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News is the Last Thing We Need Right Now

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Forget about 2020 and its particular themes for a moment.

Imagine you lived in a small, relatively peaceful town somewhere, a thousand years ago. For the vast majority of each day, you’re focused on your immediate surroundings: your work and the people around you.

However, you do sometimes hear about events that happened elsewhere. The local butcher was reportedly robbed by thugs last night. A boy in another town fell into a well and drowned. Far to the east, fighting has broken out between two neighboring kingdoms.

You didn’t experience any these events, but you understand that they happened. It is unpleasant to hear such accounts, but you’re glad to know a bit more of what’s happening out there. You now watch for robbers when you visit the market. You tell your kids not to play near open wells. When you go to the tavern, you ask for updates on the foreign conflict, in case it worsens.

On top of its usefulness, there’s something gratifying about hearing a bit of news, even when it’s about unhappy events, and even though you’re not sure what you’ll do with some of this information.

Now, imagine you discovered a magic device –- a crystal ball — that informs you about many more of these sorts of unhappy events. On your first day with it, you learn about ten other violent robberies that happened in your region last night, twenty other tragic accidents, and a dozen other martial conflicts in the world.

These accounts are very compelling, because all of these events are serious. You don’t feel like you can do much about them, but ignoring these crises, now that you’re aware of them, seems callous. You go to bed thinking about robbers, and boys falling into wells.

Real news, fake world

After using this magic device for a while, a few hard realities may or may not dawn on you.

Firstly, regardless of the benefits of your crystal ball, you have become less happy since you acquired it. There’s tremendous suffering and injustice in the world, it turns out, and now you spend much more of your day thinking about it. 

Secondly, you have few real intentions of doing anything about most of this suffering and injustice, aside from constantly telling others about it, which makes them unhappy too. Even if you devoted yourself to helping wherever you could — which you do not, because you’re as busy as ever — you still absorb much more bad news than you could ever act on.

Thirdly, the world seems to have become a much worse place, and you have a much lower opinion of human beings. The world and its people have seemingly gone to hell, and you tell others that this is so. This worsening coincided exactly with your acquisition of the crystal ball.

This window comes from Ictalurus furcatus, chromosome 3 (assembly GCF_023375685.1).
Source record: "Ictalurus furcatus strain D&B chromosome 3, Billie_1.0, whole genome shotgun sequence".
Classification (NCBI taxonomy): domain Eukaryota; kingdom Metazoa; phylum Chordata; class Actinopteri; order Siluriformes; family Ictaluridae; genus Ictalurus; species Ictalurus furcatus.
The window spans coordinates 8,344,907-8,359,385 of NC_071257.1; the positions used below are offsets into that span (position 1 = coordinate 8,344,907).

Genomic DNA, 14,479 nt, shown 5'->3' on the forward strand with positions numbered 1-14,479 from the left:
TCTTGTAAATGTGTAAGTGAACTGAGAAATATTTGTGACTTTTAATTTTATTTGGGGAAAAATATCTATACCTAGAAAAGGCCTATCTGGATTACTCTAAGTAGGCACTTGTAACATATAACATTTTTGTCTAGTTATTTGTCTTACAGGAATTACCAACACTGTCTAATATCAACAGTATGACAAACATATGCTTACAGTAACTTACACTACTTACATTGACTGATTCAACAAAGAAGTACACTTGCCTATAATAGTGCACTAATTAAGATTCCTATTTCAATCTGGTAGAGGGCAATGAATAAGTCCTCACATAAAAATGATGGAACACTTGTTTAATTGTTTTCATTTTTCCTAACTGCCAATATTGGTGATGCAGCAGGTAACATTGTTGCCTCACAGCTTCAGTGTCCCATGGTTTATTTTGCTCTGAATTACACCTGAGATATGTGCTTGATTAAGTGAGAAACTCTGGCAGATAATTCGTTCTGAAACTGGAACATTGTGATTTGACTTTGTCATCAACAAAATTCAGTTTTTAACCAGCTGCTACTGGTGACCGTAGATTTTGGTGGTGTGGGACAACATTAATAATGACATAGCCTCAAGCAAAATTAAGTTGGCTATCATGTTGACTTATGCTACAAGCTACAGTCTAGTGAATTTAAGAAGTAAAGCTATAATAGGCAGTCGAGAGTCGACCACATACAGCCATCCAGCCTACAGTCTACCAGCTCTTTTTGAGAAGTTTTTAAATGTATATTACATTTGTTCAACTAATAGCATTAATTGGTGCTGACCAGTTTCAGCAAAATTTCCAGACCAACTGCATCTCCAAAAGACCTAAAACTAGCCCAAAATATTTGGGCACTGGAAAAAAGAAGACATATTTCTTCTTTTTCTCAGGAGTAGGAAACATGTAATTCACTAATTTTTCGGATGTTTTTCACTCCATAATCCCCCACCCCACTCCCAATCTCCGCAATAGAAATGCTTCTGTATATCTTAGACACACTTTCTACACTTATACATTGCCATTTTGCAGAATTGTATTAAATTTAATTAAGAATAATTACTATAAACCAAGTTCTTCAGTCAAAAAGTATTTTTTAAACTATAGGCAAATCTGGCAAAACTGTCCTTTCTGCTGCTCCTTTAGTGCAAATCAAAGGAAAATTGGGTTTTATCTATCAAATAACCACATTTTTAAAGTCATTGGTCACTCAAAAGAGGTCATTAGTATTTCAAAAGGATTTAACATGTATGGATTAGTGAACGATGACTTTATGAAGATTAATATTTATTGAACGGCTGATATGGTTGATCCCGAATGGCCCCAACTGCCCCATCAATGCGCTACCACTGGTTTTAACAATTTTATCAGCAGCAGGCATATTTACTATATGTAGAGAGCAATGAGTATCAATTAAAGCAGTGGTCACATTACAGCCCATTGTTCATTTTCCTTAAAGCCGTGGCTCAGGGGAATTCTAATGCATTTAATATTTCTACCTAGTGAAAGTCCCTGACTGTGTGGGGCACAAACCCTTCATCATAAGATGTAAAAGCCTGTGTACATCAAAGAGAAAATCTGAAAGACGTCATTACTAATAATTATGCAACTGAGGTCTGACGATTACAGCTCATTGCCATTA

When you think objectively about what has happened, you recognize that it’s your worldview that has changed, not the world. The crystal ball shows little but injustice and suffering –- if it also showed you unexceptional events, it would be as boring as real life, and you wouldn’t bother looking into it anymore.

However, such rational thoughts are no match for the intense emotions you have towards awful events, which you now witness and contemplate many times daily.

Thankfully, your peers recognize how lost you’ve become since you started gazing into the crystal ball. A good friend points out the source of your despair: it’s not that our world is an awful one, it’s that your device concentrates a world’s worth of awfulness into a potent tincture, which you drink throughout the day, claiming that it makes you “informed.”

You would be in grave danger, however, if everyone else had a crystal ball. Then, your peers would share your artificially bleakened worldview, and wouldn’t be able to bring you back to a sensible perspective. Everyone would be lost — absorbed in a false, nightmarish vision of the world, which is always worsening.

Consider the tragedy of that scenario. With everyone on steady doses of distilled misery, it would always seem like the worst time to be alive. The entire population could live and die believing they exist in the most miserable time and place ever, even if evidence indicates otherwise. This delusion could happen even to some of the safest and most advantaged people ever to live.

Stop drinking the hard stuff

This horrible scenario should sound familiar. I don’t have a slam-dunk solution, but I will make a simple suggestion: news is the last thing we need right now.

Yes, now. More news than you can act on, which is not very much, is essentially an open drain on your wellbeing.

We’ve all heard the ridiculous 19th-century retort that abstaining from news is “sticking your head in the sand,” as though industrialized news is some sort of clear air. When you consider the criteria under which news stories are selected, the news is more like a noxious cocktail made with the nastiest ingredients available that day.

Take a proper break from consuming a product made of distilled unhappiness, and to nobody’s surprise, you will feel better and get more done.

And nothing important will be lost. Any necessary information –- about local restrictions, government programs, statistics, and best health practices — can be looked up entirely away from news sources.

Try it for a month, and tell me if you think you’ve become a less responsible, less capable, less helpful human being.

I bet you will find the exact opposite.

***

[Related reading: Five Things You Notice When You Quit the News]

Photo by Marc Schulte